on a sea voyage, the expected, rather than the unexpected, can preoccupy the traveler. In “Tuscany to the Sea” (page 128), Samantha Brooks explores some of Italy’s quieter stretches of coastline aboard the just-launched 135-foot sailing yacht Satori. “I took small-boat sailing classes in college and got some other certifications just after, but I would always get seasick on anything over about 40 feet, so I was a bit leery,” Samantha says. Luckily for her, the ship cruised like a dream. “But,” she adds, “if I had gotten sick, the onboard masseuse and 250-bottle wine cellar would have provided excellent remedies.”
nothing could be more unexpected than Rwanda’s rapid emergence as Africa’s most intriguing setting for safaris, as editor Jackie Caradonio observes in “High in the Green Hills” (page 92). Yet the astonishing landscapes proved less surprising than some of the country’s simple pleasures, such as the local banana wine Jackie savored on her drive from Kigali to the Virunga Mountains. “My driver Emmanuel had been singing the alcoholic beverage’s praises to me during our drive,” she recalls. “A simple fermented blend composed of only bananas and white sugar, the concoction was definitely a surprise to my taste buds—nothing like grape wine, a bit hoppy like beer, and overwhelmingly sweet and syrupy to the last drop. I wouldn’t make it my drink of choice, but it was indeed the perfect tipple for a long drive through the Rwandan countryside.”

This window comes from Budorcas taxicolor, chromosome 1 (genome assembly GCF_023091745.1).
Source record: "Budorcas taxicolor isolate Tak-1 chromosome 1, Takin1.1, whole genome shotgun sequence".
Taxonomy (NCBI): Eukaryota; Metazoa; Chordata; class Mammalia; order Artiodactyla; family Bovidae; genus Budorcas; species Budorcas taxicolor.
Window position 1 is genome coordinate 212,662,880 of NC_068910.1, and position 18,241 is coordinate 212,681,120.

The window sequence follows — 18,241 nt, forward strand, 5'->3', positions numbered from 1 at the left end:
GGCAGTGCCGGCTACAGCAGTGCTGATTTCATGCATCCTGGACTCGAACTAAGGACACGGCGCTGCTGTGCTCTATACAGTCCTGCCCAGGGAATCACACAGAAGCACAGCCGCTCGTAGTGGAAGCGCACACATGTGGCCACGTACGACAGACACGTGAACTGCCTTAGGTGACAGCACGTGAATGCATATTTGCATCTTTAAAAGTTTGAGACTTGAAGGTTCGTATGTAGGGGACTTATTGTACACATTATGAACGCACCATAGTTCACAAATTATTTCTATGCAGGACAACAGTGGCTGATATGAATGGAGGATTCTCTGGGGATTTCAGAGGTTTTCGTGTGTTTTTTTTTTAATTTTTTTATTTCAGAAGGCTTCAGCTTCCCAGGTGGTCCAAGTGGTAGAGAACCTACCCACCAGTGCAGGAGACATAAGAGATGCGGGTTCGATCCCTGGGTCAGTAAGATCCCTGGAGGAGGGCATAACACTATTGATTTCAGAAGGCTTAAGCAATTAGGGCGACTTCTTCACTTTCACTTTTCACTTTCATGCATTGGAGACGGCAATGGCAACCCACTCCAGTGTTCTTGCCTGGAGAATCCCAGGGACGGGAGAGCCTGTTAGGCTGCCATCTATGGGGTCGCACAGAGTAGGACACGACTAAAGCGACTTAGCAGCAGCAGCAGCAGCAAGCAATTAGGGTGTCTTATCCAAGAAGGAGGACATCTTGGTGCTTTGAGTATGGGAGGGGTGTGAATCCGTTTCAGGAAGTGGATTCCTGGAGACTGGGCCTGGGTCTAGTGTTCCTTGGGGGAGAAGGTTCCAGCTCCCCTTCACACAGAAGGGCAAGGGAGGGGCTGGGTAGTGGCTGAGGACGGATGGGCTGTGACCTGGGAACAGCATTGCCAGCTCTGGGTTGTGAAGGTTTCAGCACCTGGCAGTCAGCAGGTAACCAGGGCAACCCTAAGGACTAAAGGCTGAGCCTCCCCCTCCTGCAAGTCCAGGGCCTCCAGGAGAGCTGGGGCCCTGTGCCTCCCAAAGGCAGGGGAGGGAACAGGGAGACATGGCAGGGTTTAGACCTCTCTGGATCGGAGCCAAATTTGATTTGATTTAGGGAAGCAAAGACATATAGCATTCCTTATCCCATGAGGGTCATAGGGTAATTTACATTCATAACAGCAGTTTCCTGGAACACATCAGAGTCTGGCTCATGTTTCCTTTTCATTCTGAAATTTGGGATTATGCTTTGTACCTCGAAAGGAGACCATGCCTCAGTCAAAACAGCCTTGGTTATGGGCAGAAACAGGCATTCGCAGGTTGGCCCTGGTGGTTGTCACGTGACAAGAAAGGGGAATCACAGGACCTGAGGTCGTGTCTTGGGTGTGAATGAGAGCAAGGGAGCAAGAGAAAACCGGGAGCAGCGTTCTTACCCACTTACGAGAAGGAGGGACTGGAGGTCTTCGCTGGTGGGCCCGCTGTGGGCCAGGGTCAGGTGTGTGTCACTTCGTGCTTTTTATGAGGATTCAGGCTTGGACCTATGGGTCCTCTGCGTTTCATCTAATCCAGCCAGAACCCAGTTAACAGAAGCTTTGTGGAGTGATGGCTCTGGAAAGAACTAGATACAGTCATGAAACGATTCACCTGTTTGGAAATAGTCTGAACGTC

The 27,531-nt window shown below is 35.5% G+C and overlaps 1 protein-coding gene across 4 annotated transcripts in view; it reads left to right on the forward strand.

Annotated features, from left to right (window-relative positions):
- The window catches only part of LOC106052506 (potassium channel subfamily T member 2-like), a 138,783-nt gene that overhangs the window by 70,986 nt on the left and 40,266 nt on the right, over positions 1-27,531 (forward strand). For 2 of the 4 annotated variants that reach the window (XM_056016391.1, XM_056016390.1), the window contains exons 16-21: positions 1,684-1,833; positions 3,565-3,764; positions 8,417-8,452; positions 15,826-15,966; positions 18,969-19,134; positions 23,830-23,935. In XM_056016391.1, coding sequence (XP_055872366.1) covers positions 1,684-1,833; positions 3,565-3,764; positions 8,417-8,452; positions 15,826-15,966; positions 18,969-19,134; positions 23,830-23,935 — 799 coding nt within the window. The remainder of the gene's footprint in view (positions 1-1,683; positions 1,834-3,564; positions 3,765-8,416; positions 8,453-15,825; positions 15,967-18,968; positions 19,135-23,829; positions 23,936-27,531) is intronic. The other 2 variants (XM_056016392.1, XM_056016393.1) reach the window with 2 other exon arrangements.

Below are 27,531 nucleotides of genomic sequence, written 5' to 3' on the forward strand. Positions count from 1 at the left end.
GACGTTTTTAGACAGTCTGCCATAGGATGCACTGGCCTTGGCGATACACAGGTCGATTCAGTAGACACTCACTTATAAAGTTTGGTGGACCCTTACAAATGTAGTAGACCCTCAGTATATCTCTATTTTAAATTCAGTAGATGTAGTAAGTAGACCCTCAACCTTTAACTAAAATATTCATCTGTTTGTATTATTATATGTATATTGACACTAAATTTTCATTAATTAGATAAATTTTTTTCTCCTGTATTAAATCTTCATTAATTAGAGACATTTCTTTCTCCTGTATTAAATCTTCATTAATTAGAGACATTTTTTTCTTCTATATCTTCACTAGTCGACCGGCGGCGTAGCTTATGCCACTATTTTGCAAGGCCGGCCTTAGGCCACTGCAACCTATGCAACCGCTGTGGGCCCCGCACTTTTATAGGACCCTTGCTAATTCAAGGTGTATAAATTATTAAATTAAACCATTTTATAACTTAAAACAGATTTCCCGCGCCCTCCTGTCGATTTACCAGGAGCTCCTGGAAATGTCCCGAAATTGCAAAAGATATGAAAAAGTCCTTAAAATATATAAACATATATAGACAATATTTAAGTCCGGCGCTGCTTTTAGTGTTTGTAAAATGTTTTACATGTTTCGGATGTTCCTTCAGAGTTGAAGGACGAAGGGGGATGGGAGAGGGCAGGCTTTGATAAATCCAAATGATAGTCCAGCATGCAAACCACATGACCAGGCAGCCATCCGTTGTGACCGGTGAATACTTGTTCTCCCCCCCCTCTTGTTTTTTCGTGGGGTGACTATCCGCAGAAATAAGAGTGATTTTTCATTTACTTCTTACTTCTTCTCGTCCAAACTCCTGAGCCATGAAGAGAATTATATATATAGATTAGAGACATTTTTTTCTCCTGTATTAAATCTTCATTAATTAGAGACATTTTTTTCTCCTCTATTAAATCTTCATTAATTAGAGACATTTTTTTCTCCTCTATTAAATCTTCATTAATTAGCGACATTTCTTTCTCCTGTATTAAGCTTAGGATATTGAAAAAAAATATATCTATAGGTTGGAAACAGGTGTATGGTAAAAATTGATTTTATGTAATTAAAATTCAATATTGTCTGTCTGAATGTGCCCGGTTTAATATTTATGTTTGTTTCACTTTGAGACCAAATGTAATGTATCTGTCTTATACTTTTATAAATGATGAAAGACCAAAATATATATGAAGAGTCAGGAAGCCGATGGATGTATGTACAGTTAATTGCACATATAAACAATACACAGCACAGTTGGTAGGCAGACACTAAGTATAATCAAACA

some of the more memorable sights the sojourner sees are at the table, and nowhere is the table more lavishly equipped than in Shanghai, the subject of this month’s “Time Well Spent” (page 161). One of the top culinary destinations in Shanghai is DADONG, renowned for its succulent, crispy, and creatively prepared Peking duck, which editor Jill Newman sought out on a recent visit. “Without advance planning, I couldn’t even get a reservation,” she says. The numerous rebuffs, however, were softened by the announcement that Chef Dong is opening a restaurant in Jill’s hometown of New York. “Clearly the Chinese were extremely proud of their famous chef now being exported to America to introduce the traditional Peking duck with a twist,” Jill observes. “On my return, I was surprised to learn that many New Yorkers were also anxiously awaiting the opening of DADONG in Midtown. When the reservation line opened in the fall, more than 2,000 people called, and the restaurant is booked until mid-February. I finally got the chance to taste the Peking duck at a press preview night, and it was worth the wait. As Chef Dong says, ‘It’s the only duck with skin so crispy that is shatters like glass.’ ”
Sometimes, the traveler must return home to see—as well as to taste.
“The traveler sees what he sees. The tourist sees what he has come to see.”
—G. K. CHESTERTON